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Scientists find way to predict dementia

By Zhou Wenting in Shanghai | China Daily | Updated: 2024-02-19 09:13
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Research identifies blood biomarkers to detect disorder 15 years in advance

Using a massive databank and artificial intelligence, Shanghai scientists have discovered biomarkers in plasma that can predict dementia 15 years before symptoms begin.

The scientists said that their research results may play a major role in early intervention for healthy adults who are at high risk of developing the disorder.

A paper about the research conducted by teams from Fudan University's Institute of Science and Technology for Brain-inspired Intelligence and the university's Huashan Hospital was published in Nature Aging on Feb 13.

An editorial published in Nature on the same day said the researchers' work was "a step towards [the development of] a tool that scientists have been in search of for decades: blood tests that can detect Alzheimer's disease and other forms of dementia at a very early, presymptomatic stage".

It is often difficult to diagnose brain disorders, doctors said. Lumbar punctures are invasive, and examinations of brain images are expensive. In contrast, blood tests are convenient, non-invasive and cost-effective, said Cheng Wei, a co-author of the paper and a researcher with the institute.

Fudan University scientists said they are hopeful that blood testing to predict the likelihood of dementia can be applied in clinical settings within six months. The early detection of the disorder opens a door to early intervention, offering the potential to slow down or even halt its progression.

According to the World Health Organization, dementia affects over 55 million people worldwide, and that figure is expected to continue to rise. Dementia progresses slowly, from an asymptomatic stage to a fully expressed clinical syndrome, over the course of a decade or more.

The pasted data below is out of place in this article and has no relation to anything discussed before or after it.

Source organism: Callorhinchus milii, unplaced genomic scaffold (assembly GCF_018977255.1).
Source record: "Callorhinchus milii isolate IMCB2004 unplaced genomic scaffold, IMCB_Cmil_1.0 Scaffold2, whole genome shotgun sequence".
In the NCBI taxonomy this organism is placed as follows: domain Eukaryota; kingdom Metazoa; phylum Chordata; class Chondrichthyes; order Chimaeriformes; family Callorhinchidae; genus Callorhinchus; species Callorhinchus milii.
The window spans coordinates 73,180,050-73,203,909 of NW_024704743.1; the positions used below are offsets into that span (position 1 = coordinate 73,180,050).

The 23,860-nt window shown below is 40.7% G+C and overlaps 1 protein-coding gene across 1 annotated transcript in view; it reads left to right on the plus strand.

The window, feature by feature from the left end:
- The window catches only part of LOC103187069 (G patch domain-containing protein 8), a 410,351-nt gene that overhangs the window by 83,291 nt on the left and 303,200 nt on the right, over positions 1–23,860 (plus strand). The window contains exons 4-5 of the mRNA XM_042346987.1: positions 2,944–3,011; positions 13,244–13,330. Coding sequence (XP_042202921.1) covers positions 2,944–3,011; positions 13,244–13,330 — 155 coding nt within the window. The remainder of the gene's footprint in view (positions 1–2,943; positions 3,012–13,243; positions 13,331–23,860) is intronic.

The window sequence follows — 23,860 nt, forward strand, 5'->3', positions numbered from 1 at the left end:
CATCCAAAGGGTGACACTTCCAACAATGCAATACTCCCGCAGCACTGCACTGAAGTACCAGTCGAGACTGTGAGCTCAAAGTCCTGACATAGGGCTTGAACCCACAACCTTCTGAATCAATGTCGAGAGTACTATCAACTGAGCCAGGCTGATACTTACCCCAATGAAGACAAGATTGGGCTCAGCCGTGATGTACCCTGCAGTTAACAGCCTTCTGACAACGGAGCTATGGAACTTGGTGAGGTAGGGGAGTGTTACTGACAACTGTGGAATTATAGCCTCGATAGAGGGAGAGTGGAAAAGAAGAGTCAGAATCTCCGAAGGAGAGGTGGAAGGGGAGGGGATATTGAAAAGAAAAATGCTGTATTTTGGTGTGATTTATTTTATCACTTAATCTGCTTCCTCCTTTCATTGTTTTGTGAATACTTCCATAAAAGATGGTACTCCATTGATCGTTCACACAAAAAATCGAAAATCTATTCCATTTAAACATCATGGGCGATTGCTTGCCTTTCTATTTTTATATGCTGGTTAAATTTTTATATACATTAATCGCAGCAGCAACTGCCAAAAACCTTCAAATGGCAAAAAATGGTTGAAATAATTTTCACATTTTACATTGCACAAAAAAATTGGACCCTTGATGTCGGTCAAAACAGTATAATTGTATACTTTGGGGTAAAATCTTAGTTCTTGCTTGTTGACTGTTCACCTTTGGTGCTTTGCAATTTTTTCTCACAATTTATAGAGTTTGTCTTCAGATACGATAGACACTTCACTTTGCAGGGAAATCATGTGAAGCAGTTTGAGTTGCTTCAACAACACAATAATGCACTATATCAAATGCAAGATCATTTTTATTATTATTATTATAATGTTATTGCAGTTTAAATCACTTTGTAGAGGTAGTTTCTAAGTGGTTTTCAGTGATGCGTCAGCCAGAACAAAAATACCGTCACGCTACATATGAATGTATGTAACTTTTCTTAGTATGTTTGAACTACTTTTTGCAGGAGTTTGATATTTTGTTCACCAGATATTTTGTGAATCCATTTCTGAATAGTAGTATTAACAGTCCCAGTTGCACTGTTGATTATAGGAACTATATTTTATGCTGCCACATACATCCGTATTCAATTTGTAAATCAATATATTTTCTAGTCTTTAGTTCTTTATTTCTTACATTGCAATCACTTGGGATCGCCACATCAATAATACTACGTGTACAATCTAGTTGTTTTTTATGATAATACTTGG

"By the time patients begin showing cognitive behavioral problems, the disorder may have already progressed to the middle or late stages, and the best intervention time will have been missed," said Feng Jianfeng, a computational biologist at the Fudan University institute and another co-author of the paper.

The researchers employed the help of the massive United Kingdom Biobank cohort, which enrolled more than 52,600 healthy adults and had a median follow-up period of 14 years. Among them, 1,417 people were diagnosed with all-cause dementia, 691 with Alzheimer's disease and 285 with vascular dementia.

For each participant, 1,463 proteins in plasma associated with cardio metabolism, inflammation, neurology and oncology were tested, and researchers used survival association analysis and machine learning algorithms to perform modeling analysis.

They discovered significant associations of three proteins — GFAP, NEFL, and GDF15 — with the risk of those three types of dementia. They also found that the protein LTBP2 plays a role in the onset of the disorder.

These biomarkers, as well as conventional risk factors of age, gender, education level and genetics, were used to facilitate the high accuracy of the predictive model, exceeding 90 percent.

"Our study provides a great example of how AI can facilitate a research paradigm that fosters interdisciplinary collaboration," Feng said. "Employing machine learning, we extracted and optimized the combinations using a large-scale dataset and established a protein-based dementia prediction model with high accuracy."

The team will now focus on conducting data collection and cross-validation among populations at risk of dementia in China. It will tailor the dementia risk prediction model to fit the characteristics of the Chinese population by gathering relevant data.

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